Identifier

etd-01232007-012258

Degree

Master of Science (MS)

Department

Agricultural Economics

Document Type

Thesis

Abstract

Over the past decade, the peeling segment of the Louisiana crawfish industry has faced the challenge of remaining competitive in an increasingly global market. Since the mid-1990’s, there has been escalated discussion among Louisiana crawfish processors on the need for a crawfish peeling machine. The International Trade Commission determined that the U.S. crawfish industry had been “materially injured” by the imported tailmeat and ruled China was, in fact, dumping crawfish in the U.S. by selling below fair market value in the host country. The development of a suitable crawfish peeling machine could potentially increase production and lower cost of production, therefore allowing the United States to be more competitive with the imported tailmeat from China. Using conjoint analysis, the preferences of Louisiana crawfish processors in adopting crawfish peeling machines are analyzed. Theses results were based on the various attributes a peeling machine would possess. According to the industry, whether the crawfish peeling machine deveins is viewed as being most important; devein constitutes 30.6% of the total importance. For this study, cluster analysis was used to categorize processors into homogenous groups to bring together crawfish processors with a relatively high similarity in attribute preference. The analysis suggests processors peeling a higher percentage of crawfish tailmeat tended to be grouped into cluster 2, which considered a machine that deveins and retains fat to be the most important. Thirty crawfish processors’ ex-ante adoption rates of hypothetical crawfish peeling machines are assessed using a polychotomous choice elicitation format. Adoption rates are estimated to range from 23 to 70 percent, depending upon the machine and whether it was purchased or leased. Processors most likely to adopt are determined using ordered probit analysis. Greater adopters would be larger and more diversified, have greater current resources, and have longer planning horizons. Early adopters of the machine would benefit from the reduced cost of production before the market becomes concentrated while late adopters would most likely experience lower profits or short-term losses prior to adoption.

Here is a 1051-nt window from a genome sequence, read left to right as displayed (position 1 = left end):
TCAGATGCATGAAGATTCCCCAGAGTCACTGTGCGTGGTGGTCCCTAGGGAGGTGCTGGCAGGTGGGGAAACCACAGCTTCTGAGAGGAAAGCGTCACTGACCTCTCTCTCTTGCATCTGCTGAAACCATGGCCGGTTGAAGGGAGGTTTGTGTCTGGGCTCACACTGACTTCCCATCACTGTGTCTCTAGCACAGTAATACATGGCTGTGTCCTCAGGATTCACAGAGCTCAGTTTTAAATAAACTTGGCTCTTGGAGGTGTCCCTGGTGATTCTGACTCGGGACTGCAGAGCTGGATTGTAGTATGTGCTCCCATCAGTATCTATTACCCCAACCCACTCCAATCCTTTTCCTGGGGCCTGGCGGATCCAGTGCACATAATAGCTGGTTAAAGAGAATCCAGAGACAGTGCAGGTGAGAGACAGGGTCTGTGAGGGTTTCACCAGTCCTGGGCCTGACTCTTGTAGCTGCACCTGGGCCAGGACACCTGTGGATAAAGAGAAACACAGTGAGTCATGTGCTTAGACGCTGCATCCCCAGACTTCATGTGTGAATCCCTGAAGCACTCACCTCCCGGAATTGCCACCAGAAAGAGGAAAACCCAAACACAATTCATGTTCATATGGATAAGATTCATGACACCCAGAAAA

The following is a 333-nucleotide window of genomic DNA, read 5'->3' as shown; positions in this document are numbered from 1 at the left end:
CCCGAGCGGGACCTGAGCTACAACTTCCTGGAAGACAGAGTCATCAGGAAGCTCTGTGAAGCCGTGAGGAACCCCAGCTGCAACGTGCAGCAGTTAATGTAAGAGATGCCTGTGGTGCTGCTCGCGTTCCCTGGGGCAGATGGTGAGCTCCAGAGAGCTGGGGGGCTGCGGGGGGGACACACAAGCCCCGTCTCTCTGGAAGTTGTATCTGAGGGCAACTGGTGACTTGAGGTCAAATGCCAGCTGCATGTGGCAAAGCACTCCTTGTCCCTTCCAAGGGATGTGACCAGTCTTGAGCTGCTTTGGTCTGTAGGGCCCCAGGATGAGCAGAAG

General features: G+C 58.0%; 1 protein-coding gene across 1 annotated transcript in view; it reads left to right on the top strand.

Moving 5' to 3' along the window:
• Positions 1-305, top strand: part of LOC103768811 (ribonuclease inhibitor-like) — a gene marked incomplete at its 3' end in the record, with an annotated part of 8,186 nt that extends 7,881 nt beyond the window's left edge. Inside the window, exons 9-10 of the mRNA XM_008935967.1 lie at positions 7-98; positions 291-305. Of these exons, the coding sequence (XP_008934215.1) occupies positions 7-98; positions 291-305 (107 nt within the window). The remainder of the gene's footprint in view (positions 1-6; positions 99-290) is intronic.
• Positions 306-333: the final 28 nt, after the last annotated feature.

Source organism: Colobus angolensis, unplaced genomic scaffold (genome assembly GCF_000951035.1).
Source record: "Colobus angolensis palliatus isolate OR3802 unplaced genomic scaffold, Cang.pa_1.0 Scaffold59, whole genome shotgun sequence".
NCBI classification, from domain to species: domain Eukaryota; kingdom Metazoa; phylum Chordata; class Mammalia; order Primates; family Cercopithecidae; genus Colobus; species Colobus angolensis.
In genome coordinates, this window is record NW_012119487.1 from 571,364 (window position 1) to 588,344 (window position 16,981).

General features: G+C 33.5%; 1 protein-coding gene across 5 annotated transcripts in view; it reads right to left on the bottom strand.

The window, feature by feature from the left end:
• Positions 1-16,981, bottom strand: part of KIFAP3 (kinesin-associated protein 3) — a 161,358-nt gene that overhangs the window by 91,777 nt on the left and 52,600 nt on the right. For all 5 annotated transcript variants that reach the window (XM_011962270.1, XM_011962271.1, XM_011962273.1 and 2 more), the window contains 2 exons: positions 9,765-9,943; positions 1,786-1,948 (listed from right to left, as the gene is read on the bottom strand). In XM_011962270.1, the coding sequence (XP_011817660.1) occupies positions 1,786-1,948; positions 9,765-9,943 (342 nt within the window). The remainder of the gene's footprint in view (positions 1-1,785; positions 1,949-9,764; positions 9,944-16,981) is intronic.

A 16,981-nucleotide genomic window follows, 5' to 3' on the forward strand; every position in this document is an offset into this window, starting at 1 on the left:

Date

2007

Document Availability at the Time of Submission

Release the entire work immediately for access worldwide.

Committee Chair

Jeffrey M. Gillespie

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